Organic molecular nanowires: -dimethylperylene-3,4,9,10-bis(dicarboximide) on KBr(001)
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Two images of DiMe-PTCDI wires on KBr(001) (Ref. 17). During evaporation, the sample was kept at room temperature. Between the wires, atomic resolution of KBr was possible (see inset); there seems to be no wetting layer of molecules. (a) Low coverage, 0.1 ML of molecules were evaporated onto the sample, forming molecular wires. The size of the image is . The wire seems to be pinned between two KBr step edges, following the direction of the substrate; it is nearly long and less than wide. Its height is two molecular layers. (b) Higher coverage (1 ML), the size of the image is . The wires are higher and wider than at low coverage; their length is often limited by KBr step edges. As most of the steps follow the direction of the KBr substrate, the wires tend to grow perpendicular to these steps, i.e., along the  direction. Only on the large terrace in the upper right part of the image, a long wire grows in the direction. In the upper right corner, one can see a large crystallite of molecules.
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(Color online) Image shows molecular wires of DiMe-PTCDI; the size of the image is (Ref. 17). In contrast to Fig. 1, the sample was cooled down to a temperature of during evaporation of the molecules. On the cold sample, the wires are only one molecular layer high in most cases. They still tend to grow perpendicular to the step edges. One can also see that in regions where no direction is preferred due to step edges, both directions of wire growth are equally distributed. This is, e.g., the case in the lower left part of the image where the terrace is quite large and in the rectangular KBr pit on the right. Here, the edges of the pit follow the  and  directions, so neither the  nor the direction is preferred for wire growth. The figure on the lower left shows the minimum energy position of a single DiMe-PTCDI molecule on KBr(001) as found in a calculation based on the AMBER molecular force field (Ref. 18) and electrostatic interaction. The position is intuitive, as the dominating charge on the molecule is situated on the oxygen atoms due to their electronegativity; the distance between the oxygens matches the spacing between two neighboring ions in the KBr lattice. Based on this calculation and on the clearly favored  growth direction of the wires, we propose a superstructure as shown in the lower right image.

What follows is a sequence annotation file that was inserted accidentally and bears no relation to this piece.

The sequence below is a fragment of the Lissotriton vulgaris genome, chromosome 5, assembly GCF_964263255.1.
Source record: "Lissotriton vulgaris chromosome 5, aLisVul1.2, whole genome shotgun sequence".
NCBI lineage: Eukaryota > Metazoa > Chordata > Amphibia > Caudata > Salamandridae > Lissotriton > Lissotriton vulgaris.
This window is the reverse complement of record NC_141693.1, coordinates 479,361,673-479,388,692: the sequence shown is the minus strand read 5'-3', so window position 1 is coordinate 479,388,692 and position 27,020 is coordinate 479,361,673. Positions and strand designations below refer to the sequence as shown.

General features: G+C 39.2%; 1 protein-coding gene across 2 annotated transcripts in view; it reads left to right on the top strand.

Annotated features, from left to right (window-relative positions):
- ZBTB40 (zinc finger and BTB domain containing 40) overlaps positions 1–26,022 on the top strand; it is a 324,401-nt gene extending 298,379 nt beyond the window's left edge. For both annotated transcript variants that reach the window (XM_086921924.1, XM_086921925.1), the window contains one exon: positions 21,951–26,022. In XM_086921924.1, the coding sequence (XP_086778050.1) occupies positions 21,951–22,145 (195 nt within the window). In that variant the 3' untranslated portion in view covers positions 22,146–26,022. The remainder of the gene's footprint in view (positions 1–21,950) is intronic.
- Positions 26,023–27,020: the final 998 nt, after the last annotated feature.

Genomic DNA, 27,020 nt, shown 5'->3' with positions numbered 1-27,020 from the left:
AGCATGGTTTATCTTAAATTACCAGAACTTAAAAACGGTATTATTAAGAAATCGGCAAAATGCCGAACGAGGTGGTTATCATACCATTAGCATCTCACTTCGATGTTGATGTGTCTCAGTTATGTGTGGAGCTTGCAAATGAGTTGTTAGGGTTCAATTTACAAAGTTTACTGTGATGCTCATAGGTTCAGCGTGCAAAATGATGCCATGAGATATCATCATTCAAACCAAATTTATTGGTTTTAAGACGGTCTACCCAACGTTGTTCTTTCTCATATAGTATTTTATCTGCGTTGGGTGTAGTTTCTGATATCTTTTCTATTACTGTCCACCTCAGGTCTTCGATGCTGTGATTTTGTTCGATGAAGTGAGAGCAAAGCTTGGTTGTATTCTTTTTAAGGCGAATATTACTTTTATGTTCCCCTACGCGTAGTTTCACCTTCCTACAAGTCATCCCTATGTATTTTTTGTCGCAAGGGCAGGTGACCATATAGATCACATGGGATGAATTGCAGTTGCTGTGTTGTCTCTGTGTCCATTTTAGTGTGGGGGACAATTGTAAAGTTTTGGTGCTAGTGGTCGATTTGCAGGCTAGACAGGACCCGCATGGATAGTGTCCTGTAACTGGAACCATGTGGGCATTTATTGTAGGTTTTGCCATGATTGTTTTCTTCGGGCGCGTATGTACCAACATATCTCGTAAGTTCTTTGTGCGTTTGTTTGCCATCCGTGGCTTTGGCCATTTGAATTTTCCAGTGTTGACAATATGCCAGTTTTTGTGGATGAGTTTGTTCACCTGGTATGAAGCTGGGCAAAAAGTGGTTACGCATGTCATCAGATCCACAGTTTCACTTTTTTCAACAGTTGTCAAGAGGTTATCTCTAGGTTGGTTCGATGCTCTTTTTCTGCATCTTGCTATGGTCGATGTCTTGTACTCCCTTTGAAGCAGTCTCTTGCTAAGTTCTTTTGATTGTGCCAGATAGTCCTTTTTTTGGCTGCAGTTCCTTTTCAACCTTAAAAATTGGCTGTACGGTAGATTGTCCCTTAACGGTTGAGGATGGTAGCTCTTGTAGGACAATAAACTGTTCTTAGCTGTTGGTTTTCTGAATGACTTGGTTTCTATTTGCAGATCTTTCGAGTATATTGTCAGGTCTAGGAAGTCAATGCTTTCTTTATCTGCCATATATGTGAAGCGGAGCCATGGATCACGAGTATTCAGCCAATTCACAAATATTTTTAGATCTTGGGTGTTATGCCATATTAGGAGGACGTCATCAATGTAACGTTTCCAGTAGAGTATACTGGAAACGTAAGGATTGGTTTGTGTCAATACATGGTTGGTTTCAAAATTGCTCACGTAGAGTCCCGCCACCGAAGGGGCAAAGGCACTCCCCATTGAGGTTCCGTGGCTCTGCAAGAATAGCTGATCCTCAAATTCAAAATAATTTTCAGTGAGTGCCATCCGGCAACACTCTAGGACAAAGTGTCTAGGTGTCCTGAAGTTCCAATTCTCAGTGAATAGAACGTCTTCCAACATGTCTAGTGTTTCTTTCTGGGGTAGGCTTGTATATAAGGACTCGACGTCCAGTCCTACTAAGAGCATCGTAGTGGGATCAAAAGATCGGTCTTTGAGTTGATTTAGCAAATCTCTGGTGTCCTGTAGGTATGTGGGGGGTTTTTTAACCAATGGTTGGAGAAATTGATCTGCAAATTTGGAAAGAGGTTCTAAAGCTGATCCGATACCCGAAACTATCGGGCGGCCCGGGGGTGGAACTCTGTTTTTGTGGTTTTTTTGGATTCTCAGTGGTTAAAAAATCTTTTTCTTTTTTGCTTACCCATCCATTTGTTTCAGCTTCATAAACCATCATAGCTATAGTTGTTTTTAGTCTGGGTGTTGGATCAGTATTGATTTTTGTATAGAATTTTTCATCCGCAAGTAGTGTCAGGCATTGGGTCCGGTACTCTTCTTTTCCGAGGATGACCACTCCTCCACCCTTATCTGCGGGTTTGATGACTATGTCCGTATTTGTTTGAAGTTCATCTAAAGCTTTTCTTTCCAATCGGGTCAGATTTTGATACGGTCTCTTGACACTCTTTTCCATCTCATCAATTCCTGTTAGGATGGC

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Series of images shows molecular wires of DiMe-PTCDI on a very flat sample (Ref. 17). The size of each image is . The width of the KBr terraces is larger than ; within the images, no step edges can be seen. The images have been taken shortly after the deposition of 0.3 ML of molecules; the scanning of each image took . The distortions of the upper part of image 1 are due to piezocreep shortly after approaching the sample. One can follow the development of the molecular wire network. In image 2, a closed rectangle is formed out of the wires in image 1. Some other wires are attached to this rectangle; a small molecular island is trapped inside. In the third image, one of the attached wires has vanished, a second one in image 4. The trapped island changes its size and position throughout the images. Note that the wires are quite fuzzy in the whole series; This also indicates the high mobility of the molecules.
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